In this article
  • Farid founded TemanHidupku to solve his own problems of finding a wife. He wanted to create a Muslim dating app focused on personality rather than looks. 
  • He pretty much runs a solo enterprise, and plans to include options like real-life gifting and running offline events in the future. 

When the founder of TemanHidupku, Farid Nor, started the website in 2013, it came from a place of personal struggle—his own difficulty in finding a wife.

“I was sick and tired of failing in relationships, and I didn’t have much time to socialise,” said Farid.

“But to my own findings, most of the online matchmaking websites back then were nothing more than second-hand car selling directories.” What he meant was that they only emphasise looks.

He took his own frustrations to code—with help from some friends of his—and brought TemanHidupku to life.

It’s a freemium dating site that wants to help Muslim men and women find their match by matching up complementary personalities. Similar to Coffee Meets Bagel, TemanHidupku will recommend 5 profiles every time a user logs in.

Getting listed on the platform is free. But to qualify for its unique perks, like a personality test, searching for users, advanced privacy settings and match recommendations users can opt to pay for services. Options range from RM30 a month to RM90 for six months.

Other than that, it works like a typical dating site. You can message someone if they strike your fancy, then decide if you want to take the relationship further into the real world.

A couple that met on the app being interviewed by TV9 / Image Credit: TemanHidupku

Since then, Farid has managed to solve his own problem. He met his now-wife on the website, and the marriage has resulted in their first daughter.

“Aisya is literally the product of TemanHidupku, if I may say so,” joked Farid about his daughter.

He had an idea, but that didn’t mean others matched his interest.

It’s not like he was developing the first Muslim-based dating platform, with other popular sites like Muzmatch (now known as Muzz.com) and Minder around, among others.

With a lack of funds heavy on his mind, Farid created a one-page website and poured his heart and ideas into it—about his ideal online matchmaking site.

Farid emphasises that he wants his platform to about connection, not looks. So the infrastructure of the app allows users to be matched based on complementary traits, and perhaps even lets users learn more about their own personalities.

There are other factors that users can filter for too, like if they want a match only from specific states, only of a certain job, dowries they can afford, and even when they’d want to get married.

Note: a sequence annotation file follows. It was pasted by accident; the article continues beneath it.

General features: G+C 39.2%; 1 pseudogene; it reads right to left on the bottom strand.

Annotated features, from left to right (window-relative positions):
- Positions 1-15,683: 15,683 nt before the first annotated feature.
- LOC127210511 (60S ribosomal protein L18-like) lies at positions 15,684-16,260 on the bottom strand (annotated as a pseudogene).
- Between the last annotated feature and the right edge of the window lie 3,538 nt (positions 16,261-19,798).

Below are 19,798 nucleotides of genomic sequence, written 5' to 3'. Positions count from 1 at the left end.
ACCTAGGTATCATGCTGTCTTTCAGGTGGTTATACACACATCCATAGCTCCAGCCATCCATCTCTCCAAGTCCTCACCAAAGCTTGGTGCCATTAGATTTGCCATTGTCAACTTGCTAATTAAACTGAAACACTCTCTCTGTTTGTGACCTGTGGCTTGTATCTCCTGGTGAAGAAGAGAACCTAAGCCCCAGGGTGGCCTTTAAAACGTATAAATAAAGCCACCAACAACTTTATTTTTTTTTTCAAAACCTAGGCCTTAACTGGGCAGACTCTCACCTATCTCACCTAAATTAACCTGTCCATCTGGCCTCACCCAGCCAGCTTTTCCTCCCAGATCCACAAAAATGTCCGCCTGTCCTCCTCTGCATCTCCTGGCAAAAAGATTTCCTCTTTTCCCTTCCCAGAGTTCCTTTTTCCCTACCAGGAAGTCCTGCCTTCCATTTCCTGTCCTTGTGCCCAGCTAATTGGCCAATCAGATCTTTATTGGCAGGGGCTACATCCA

Screenshot of the platform / Image Credit: TemanHidupku

Perhaps it was these details that made the difference.

“I said if you happen to like my idea and my aspirations, and you want to participate in this website, you can leave your email address here and I will invite you once we have a working prototype,” said Farid.

And respond, they did. Farid managed to pull in 300 interested emails, without any advertising.

It wasn’t a massive number, but Farid felt like it was enough to validate his idea.

A programmer friend was tasked with developing the TemanHidupku website from scratch, paid for by Farid.

In fact, Farid had to dip into his life savings to bring the website to life, even borrowing cash to build the first prototype.

“I was very prudent in spending the money to build this,” said Farid. He even made sure that the “matchmaking” is all done automatically so that he can expend a minimal time on maintenance, and more time for testing and executing ideas.

Plus, it gives him time to run his own company, CloudApps Technology Sdn. Bhd.

TemanHidupku is currently paying for itself since its second year of running, and now has 25,750 members on board.

Today, Farid is still running TemanHidupku solo.

Not only did he grow the website by himself, he also had to put out fires as they come solo too.

Facebook had banned him from advertising on their platform “for no reason”, so he came up with a little workaround.

“Whenever there are viral issues on social media, I tried to join in the conversation by plugging TemanHidupku’s opinion into the post thread. This indirectly introduces my website to the crowd,” said Farid.

The revenue from TemanHidupku gave Farid opportunities to contribute to charity / Image Credit: TemanHidupku

He still does use Google Ads and optimises it from time to time.

Right now his focus is on getting more users to sign up for the paid version of the platform. In an attempt to grow their numbers, TemanHidupku plans to hold offline events to help convert more users.

They’re also considering options for other revenue streams, perhaps by allowing members to send gifts to each other through the platform. This way, users can still keep their privacy intact, while still being able to engage each other on a more tangible level.

The concept of a dating site is completely done on the internet, even a relatively niche one like a Muslim dating site. So the success of one truly depends on how it’s run, and we think there is something quite thoughtful about TemanHidupku.

It seems a little bit materialistic to filter for matches based on income, but it does have a point. Financial capability is a trait many would think about in looking for a life partner, and Farid’s platform delivers that.

Farid has indicated his interest in expanding the platform beyond Malaysia, and we’ll be curious to see if his platform can compete on a global level.

  • TemanHidupku’s website can be found here.

Feature Image Credit: Farid Nor

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Vulcan Post aims to be the knowledge hub of Singapore and Malaysia.

© 2021 GRVTY Media Pte. Ltd.
(UEN 201431998C.)